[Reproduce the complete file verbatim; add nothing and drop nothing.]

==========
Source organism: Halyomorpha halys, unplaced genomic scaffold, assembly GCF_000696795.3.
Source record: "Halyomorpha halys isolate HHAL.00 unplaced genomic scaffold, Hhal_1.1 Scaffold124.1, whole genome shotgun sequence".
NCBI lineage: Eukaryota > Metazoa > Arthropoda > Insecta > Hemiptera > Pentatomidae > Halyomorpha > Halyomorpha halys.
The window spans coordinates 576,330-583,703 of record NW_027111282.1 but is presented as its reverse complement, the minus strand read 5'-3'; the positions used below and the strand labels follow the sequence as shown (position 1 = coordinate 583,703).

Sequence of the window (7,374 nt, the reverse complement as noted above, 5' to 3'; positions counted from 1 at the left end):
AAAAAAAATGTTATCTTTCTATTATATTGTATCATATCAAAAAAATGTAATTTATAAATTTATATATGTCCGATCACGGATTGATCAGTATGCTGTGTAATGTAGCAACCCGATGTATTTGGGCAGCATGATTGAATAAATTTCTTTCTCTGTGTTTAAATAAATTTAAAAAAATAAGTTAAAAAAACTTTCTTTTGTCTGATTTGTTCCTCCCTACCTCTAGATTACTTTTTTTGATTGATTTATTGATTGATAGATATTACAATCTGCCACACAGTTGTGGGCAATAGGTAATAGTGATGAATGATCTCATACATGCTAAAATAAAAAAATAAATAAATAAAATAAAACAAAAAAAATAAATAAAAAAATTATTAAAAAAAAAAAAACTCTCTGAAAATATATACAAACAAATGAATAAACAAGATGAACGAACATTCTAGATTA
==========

Source organism: Halyomorpha halys, unplaced genomic scaffold, assembly GCF_000696795.3.
Source record: "Halyomorpha halys isolate HHAL.00 unplaced genomic scaffold, Hhal_1.1 Scaffold124.1, whole genome shotgun sequence".
NCBI lineage: Eukaryota > Metazoa > Arthropoda > Insecta > Hemiptera > Pentatomidae > Halyomorpha > Halyomorpha halys.
The window spans coordinates 576,330-583,703 of record NW_027111282.1 but is presented as its reverse complement, the minus strand read 5'-3'; the positions used below and the strand labels follow the sequence as shown (position 1 = coordinate 583,703).

Sequence of the window (7,374 nt, the reverse complement as noted above, 5' to 3'; positions counted from 1 at the left end):
AAAAAAAATGTTATCTTTCTATTATATTGTATCATATCAAAAAAATGTAATTTATAAATTTATATATGTCCGATCACGGATTGATCAGTATGCTGTGTAATGTAGCAACCCGATGTATTTGGGCAGCATGATTGAATAAATTTCTTTCTCTGTGTTTAAATAAATTTAAAAAAATAAGTTAAAAAAACTTTCTTTTGTCTGATTTGTTCCTCCCTACCTCTAGATTACTTTTTTTGATTGATTTATTGATTGATAGATATTACAATCTGCCACACAGTTGTGGGCAATAGGTAATAGTGATGAATGATCTCATACATGCTAAAATAAAAAAATAAATAAATAAAATAAAACAAAAAAAATAAATAAAAAAATTATTAAAAAAAAAAAAACTCTCTGAAAATATATACAAACAAATGAATAAACAAGATGAACGAACATTCTAGATTA